This essay takes up Robert Cover’s account, in “Nomos and Narrative” of Constitutional Epics. Ranging across legal and literary texts including Toni Morrison’s Beloved, David Malouf’s An Imaginary Life, the Canadian Arar Commission Report, and Bringing Them Home, the Report of the Australian Human Rights and Opportunity Commission’s National Inquiry into the Separation of Aboriginal and Torres Strait Islander Children from Their Families, it concludes that what comparative study of Constitutions and their Epics might yield are brutal truths and the judgments of history, but also insights into how we might make of that unpromising material a nomos and a …


Cautionary Tales, Penelope J. Pether Mar 2009

Cautionary Tales, Penelope J. Pether

Working Paper Series

“This is a review essay of Nan Seuffert’s Jurisprudence of National Identity: Kaleidoscopes of Imperialism and Globalisation from Aotearoa New Zealand (Ashgate, 2006), a critical, interdisciplinary study of the construction of national identity of Aotearoa New Zealand, which unearths the raced and gendered constitution of this postcolonial nation state.”


Public Law, Private Law, And Legal Science, Chaim Saiman Jul 2008

Public Law, Private Law, And Legal Science, Chaim Saiman

Working Paper Series

This essay explores the historical and conceptual connections between private law and nineteenth century classical legal science from the perspective of German, American, and Jewish law. In each context, legal science flourished when scholars examined the confined doctrines traditional to private law, but fell apart when applied to public, administrative and regulatory law. Moving to the contemporary context, while traditional private law scholarship retains a prominent position in German law and academia, American law has increasingly shifted its focus from the language of substantive private law to a legal regime centered on public and procedural law. The essay concludes by …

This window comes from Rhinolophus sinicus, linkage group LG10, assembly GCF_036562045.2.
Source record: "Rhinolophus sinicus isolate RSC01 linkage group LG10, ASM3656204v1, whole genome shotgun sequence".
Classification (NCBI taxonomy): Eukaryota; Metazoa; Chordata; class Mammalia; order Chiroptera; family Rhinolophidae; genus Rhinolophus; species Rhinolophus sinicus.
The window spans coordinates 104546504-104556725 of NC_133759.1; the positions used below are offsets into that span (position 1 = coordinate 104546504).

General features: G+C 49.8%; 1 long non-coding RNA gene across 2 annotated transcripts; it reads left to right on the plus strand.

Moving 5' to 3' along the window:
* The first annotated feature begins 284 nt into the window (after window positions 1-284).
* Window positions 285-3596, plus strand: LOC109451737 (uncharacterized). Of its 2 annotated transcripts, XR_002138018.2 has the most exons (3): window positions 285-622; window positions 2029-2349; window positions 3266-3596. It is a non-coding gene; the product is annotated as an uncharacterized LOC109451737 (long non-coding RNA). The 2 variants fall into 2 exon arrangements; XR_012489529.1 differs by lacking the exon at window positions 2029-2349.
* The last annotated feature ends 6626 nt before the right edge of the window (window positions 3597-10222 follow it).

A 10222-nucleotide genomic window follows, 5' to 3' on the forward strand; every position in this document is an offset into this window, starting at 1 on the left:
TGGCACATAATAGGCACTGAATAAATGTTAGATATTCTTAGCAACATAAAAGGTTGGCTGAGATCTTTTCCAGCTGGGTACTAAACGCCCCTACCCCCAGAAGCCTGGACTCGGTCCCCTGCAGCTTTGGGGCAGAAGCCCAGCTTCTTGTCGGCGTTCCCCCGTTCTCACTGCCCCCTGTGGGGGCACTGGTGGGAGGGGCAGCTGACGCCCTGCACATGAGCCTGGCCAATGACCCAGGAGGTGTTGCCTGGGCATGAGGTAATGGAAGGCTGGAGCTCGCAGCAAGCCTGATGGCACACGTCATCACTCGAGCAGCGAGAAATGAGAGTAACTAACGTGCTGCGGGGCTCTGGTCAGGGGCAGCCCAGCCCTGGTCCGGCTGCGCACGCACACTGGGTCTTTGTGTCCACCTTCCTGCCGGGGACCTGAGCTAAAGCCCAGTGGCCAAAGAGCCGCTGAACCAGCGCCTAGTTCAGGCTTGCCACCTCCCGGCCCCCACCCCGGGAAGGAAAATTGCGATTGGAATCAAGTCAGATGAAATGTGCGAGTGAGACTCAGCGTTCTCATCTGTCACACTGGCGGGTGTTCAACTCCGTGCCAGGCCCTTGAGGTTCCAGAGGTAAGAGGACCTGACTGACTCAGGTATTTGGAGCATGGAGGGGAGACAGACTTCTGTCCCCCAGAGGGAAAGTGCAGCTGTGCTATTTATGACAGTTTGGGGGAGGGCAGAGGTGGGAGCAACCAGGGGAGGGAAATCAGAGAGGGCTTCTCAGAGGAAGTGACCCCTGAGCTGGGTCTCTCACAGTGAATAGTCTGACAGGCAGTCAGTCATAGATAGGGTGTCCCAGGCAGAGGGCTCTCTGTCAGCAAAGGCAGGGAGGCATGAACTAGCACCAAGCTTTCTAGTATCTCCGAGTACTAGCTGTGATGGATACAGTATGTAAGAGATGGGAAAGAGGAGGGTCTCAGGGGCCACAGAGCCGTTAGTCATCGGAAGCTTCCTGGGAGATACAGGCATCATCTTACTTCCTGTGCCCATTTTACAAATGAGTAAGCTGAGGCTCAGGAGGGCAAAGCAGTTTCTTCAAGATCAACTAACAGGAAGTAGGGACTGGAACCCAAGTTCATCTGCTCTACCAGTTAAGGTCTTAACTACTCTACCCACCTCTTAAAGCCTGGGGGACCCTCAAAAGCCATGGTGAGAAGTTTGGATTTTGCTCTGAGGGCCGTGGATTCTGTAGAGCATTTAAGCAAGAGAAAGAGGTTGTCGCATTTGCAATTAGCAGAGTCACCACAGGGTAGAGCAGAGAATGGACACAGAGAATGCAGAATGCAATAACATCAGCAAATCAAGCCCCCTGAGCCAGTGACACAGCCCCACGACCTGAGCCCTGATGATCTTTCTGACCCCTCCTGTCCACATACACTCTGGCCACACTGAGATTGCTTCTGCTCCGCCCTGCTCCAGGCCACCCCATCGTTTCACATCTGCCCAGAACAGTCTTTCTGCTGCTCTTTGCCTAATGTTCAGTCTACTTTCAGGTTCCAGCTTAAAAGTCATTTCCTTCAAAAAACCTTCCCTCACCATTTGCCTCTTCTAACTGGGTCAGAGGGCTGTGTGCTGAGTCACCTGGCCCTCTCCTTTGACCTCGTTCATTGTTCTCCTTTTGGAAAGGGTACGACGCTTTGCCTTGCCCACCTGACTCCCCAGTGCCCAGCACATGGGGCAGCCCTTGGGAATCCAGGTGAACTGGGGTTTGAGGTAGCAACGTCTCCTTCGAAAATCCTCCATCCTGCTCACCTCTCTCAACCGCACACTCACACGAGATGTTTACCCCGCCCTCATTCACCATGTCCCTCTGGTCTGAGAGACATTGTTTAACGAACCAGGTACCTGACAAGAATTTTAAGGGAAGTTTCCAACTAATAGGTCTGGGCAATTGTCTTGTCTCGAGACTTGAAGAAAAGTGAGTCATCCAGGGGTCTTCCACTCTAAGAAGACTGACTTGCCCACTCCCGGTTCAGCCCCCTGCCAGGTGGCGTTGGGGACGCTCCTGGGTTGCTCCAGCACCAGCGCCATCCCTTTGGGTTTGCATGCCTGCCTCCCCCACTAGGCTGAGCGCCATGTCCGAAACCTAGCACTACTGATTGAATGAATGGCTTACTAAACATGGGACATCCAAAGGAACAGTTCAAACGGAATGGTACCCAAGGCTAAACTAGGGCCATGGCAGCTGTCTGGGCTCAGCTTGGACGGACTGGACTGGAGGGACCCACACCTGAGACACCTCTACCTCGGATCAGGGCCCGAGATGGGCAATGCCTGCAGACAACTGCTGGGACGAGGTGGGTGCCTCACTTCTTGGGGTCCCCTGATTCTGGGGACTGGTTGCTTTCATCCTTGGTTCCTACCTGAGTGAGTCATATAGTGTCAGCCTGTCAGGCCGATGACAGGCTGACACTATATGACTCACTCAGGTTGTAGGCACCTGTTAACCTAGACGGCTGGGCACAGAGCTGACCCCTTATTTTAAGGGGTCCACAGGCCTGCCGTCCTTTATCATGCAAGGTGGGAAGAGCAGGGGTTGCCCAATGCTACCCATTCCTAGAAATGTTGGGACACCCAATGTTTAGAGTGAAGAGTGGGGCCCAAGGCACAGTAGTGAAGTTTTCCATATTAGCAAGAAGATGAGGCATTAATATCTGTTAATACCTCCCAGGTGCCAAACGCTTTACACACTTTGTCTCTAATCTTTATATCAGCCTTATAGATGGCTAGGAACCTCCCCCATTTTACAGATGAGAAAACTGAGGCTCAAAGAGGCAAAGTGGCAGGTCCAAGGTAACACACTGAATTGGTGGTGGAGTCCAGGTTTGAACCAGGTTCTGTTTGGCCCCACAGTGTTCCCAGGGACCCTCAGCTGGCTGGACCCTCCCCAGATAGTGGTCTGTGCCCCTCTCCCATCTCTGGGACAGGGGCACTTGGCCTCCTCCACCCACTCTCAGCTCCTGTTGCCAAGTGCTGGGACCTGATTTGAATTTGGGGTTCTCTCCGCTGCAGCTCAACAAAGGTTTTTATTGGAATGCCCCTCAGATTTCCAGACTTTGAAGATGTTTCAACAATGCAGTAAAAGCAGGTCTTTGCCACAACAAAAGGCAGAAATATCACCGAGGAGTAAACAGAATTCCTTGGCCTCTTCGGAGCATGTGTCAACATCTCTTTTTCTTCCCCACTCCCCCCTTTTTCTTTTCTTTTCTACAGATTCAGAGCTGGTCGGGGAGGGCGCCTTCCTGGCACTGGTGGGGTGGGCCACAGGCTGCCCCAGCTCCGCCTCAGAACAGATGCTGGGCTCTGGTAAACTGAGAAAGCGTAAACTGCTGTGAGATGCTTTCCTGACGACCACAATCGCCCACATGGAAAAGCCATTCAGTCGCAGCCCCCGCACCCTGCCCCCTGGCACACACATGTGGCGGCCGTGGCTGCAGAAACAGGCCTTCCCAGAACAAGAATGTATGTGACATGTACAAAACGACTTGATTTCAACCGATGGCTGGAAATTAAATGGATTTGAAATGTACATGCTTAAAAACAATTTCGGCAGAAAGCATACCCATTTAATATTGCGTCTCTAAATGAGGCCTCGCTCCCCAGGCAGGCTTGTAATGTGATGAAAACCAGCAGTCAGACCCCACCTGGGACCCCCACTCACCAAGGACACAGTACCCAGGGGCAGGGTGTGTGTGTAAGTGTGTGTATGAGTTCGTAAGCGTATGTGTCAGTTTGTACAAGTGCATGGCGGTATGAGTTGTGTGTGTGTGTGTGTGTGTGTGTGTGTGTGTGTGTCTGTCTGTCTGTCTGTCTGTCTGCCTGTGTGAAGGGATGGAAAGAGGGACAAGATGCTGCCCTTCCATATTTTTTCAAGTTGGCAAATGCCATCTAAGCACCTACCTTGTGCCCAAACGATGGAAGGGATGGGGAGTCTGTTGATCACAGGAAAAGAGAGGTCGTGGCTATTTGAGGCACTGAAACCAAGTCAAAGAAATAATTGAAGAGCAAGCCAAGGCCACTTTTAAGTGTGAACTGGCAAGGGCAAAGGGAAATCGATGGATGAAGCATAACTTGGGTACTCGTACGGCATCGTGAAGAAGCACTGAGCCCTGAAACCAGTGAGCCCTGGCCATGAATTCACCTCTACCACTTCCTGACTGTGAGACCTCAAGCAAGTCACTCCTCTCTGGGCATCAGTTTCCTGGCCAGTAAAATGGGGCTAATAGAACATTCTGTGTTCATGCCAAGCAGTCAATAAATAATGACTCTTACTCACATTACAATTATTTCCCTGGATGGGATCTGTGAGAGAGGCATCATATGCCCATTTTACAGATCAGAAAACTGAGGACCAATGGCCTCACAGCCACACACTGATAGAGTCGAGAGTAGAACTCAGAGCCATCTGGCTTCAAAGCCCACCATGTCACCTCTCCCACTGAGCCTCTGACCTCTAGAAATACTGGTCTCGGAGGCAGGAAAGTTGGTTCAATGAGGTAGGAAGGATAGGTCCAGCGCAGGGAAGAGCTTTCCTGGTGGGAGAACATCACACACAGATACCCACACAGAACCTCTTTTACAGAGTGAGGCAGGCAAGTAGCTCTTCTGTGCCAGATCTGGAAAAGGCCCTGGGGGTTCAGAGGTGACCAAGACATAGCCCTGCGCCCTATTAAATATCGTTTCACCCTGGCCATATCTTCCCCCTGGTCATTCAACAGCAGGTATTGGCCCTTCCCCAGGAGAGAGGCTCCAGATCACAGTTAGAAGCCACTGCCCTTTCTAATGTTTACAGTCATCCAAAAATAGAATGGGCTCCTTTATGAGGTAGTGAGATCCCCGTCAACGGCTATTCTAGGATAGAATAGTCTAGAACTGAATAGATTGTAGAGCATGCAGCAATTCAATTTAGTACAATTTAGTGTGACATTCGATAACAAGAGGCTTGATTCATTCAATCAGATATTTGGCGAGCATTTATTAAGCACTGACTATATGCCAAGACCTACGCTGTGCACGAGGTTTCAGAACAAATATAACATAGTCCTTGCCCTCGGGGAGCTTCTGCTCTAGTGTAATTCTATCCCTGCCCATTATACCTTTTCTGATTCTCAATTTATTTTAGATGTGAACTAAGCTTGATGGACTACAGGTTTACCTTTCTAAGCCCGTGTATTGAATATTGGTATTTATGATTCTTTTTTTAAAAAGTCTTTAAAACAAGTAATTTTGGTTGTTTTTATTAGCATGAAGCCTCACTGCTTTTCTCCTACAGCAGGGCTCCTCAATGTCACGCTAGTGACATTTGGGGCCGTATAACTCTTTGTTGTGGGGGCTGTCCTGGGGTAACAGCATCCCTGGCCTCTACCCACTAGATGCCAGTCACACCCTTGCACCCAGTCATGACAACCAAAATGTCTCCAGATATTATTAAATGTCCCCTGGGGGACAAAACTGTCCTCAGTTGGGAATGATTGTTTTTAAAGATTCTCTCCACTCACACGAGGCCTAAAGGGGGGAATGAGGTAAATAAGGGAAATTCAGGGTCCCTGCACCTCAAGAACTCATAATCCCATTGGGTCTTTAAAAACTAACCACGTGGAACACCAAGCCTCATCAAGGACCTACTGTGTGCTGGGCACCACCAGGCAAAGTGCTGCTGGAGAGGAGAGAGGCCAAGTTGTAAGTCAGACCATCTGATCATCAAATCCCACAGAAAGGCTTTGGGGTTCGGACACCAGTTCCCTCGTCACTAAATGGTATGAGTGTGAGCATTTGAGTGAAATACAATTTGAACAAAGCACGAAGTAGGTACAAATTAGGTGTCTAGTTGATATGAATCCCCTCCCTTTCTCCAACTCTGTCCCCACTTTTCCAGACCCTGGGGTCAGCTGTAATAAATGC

``No One Does That Anymore": On Tushnet, Constitutions, And Others, Penelope J. Pether Jun 2008

``No One Does That Anymore": On Tushnet, Constitutions, And Others, Penelope J. Pether

Working Paper Series

In this contribution to the Quinnipiac Law Review’s annual symposium edition, this year devoted to the work of Mark Tushnet, I read his antijuridification scholarship “against the grain,” concluding both that Tushnet’s later scholarship is neo-Realist rather than critical in its orientation, and that both his early scholarship on slavery and his post-9/11 constitutional work reveal an ambivalence about the claim that we learn from history to circumscribe our excesses, which anchors his popular constitutionalist rhetoric.

The likeness of Tushnet’s scholarship to the work of the Realists lies in this: while the Realists’ search for a science that would satisfy …


Differentiating Church And State (Without Losing The Church), Patrick Mckinley Brennan May 2008

Differentiating Church And State (Without Losing The Church), Patrick Mckinley Brennan

Working Paper Series

There is an ongoing debate about whether the U.S. Constitution includes -- or should be interpreted to include -- a principle of "church autonomy." Catholic doctrine and political theology, by contrast, clearly articulated a principle of "libertas ecclesiae," liberty of the church, when during the nineteenth and early twentieth centuries the Church differentiated herself from the state. This article explores the meaning and origin of the doctrine of the libertas ecclesiae and the proper relationship among churches, civil society, and government. In doing so, it highlights the points at which church and state should cooperate and the points at which …